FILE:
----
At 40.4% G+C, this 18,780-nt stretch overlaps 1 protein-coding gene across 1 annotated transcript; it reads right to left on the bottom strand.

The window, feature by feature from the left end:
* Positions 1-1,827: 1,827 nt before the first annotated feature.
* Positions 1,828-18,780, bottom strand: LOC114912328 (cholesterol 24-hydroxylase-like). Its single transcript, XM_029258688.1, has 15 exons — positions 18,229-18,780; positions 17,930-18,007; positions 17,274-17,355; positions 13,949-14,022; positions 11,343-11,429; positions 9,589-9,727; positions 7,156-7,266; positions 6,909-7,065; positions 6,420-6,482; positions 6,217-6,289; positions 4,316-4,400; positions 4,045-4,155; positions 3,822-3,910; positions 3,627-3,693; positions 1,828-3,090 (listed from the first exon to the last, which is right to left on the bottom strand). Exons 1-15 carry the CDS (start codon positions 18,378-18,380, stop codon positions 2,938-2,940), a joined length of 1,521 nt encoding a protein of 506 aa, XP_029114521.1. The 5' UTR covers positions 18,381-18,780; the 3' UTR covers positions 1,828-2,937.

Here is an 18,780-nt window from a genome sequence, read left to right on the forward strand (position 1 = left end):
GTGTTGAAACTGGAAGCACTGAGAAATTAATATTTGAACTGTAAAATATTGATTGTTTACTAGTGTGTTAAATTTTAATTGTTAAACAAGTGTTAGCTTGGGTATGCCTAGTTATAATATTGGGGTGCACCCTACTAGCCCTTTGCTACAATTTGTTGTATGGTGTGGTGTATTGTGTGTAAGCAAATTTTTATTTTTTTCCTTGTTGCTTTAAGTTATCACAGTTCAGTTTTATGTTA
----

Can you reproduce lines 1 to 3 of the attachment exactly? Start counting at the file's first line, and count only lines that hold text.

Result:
At 40.4% G+C, this 18,780-nt stretch overlaps 1 protein-coding gene across 1 annotated transcript; it reads right to left on the bottom strand.

The window, feature by feature from the left end:
* Positions 1-1,827: 1,827 nt before the first annotated feature.